“Signage is good to an extent, but also if people aren’t thinking about what they’re throwing away, it’s been shown that it does not always work,” Norris said.

There is one option more sustainable than composting — waste reduction.

“Waste reduction is important over waste diversion because you’re using fewer resources and saving energy,” said Waste Reduction Specialist Sophie Wimberley, who works in the Office of Waste Reduction & Recycling.

Roughly one-third of all food produced worldwide is wasted. Since Spring 2021, Wake Forest has decreased its output by 22 percent

Wimberley cited Leanpath, an initiative that weighs dining hall food scraps and logs them into a database, as one way Wake Forest minimizes the need for composting. The data allows Deacon Dining to make efficient choices about how much food to put out and how to reduce leftovers.  

After food waste is processed, it is sent through a chute and shipped off to Gallins Family Farm. (Melina Traiforos)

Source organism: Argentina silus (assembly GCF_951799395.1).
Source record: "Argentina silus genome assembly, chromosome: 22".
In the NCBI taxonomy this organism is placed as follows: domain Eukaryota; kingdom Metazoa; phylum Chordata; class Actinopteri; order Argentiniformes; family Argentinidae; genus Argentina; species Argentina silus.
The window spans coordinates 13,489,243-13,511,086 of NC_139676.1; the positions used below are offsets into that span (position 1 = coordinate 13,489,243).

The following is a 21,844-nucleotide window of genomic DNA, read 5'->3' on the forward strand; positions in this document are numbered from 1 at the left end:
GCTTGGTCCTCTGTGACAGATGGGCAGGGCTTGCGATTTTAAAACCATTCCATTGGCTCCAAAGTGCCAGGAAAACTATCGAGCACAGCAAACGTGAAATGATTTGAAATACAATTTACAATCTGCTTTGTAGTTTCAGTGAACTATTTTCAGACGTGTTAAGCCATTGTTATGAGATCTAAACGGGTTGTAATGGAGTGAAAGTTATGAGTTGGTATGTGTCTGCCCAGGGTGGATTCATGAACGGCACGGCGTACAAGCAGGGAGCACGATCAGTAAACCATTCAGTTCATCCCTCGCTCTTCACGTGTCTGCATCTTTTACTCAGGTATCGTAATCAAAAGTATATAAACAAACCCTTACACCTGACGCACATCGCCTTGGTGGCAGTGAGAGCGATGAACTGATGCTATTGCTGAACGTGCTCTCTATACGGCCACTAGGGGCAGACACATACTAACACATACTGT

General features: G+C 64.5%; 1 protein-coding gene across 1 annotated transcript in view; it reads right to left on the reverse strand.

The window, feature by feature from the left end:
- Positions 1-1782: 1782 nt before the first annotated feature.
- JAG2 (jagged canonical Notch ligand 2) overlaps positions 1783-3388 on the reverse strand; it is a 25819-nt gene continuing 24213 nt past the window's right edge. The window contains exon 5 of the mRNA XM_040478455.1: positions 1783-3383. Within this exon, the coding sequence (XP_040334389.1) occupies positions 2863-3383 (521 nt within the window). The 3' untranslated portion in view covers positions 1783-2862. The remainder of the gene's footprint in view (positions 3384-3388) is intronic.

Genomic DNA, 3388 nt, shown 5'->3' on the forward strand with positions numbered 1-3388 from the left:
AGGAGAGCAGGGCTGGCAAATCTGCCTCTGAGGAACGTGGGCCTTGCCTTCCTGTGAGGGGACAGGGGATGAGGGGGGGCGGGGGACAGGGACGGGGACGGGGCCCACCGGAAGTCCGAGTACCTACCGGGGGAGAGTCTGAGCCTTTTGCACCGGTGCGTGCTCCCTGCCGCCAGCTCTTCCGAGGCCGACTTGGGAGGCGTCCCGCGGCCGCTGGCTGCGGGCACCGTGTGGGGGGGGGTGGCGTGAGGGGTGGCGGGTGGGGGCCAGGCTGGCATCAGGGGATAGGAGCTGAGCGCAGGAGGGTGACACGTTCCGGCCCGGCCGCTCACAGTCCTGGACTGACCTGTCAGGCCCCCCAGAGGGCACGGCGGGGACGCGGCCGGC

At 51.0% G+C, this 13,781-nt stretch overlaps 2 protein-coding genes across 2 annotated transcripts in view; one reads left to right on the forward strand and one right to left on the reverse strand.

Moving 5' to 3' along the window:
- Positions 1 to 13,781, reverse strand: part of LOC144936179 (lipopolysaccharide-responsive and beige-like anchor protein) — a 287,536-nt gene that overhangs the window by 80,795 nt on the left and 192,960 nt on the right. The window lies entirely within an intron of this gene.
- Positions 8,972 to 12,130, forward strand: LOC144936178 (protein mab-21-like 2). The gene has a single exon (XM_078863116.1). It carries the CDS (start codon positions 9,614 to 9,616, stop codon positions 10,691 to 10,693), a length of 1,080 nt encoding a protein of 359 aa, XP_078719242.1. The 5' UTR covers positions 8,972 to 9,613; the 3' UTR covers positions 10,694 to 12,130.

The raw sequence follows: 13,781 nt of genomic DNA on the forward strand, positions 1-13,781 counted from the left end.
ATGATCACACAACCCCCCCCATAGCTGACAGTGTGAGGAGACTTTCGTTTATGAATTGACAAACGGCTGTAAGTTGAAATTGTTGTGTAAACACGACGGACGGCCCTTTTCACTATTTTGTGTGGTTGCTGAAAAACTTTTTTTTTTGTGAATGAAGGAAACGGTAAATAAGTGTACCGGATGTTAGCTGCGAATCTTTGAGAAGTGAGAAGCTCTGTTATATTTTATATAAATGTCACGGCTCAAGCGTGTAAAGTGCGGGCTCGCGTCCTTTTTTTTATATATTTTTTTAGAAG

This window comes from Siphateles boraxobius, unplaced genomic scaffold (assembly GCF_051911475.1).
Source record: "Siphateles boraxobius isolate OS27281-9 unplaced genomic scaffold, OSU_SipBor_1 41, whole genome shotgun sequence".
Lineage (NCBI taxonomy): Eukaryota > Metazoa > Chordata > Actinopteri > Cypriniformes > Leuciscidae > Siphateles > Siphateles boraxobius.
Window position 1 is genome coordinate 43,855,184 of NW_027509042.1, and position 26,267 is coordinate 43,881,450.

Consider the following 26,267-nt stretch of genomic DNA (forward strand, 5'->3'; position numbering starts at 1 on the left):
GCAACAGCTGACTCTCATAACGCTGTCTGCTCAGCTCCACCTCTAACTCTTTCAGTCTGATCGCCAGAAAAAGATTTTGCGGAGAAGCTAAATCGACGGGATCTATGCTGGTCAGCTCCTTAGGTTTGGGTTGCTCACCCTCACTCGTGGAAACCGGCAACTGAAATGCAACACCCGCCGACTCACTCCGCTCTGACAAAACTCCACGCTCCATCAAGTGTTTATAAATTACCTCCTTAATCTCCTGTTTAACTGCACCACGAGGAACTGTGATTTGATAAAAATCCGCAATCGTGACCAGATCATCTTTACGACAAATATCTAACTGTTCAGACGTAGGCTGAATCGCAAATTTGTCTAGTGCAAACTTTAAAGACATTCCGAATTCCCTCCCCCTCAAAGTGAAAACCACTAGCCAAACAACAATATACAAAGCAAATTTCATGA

Madison Fishler, a campus registered dietitian, works with Harvest Table on waste reduction projects.

“One way we mitigate post-consumer waste is offering trayless dining,” Fishler said.

Using trays makes students more likely to overfill their plates, and cleaning them wastes resources.

“Some benefits include that [trayless dining] conserves water from not having to also wash the trays, it saves energy, reduces the use of cleaning chemicals as well as reduces food waste,” Fishler said.

Wake Forest has also implemented a new campaign that allows students to ask for a small portion of a dish to taste before taking more. One sign at The Pit’s Southern Kitchen encourages dinner-goers to “just try it.” According to Fishler, this initiative makes students more aware of the food they may not be eating.

“Guests can play an integral part in decreasing our post-consumer waste,” Fishler said. “One way is by taking the amount of food that you will enjoy and finish.”

Wimberley also agrees that the university’s carbon footprint is up to us.

“Waste reduction is behavior change more than anything else,” Wimberly said.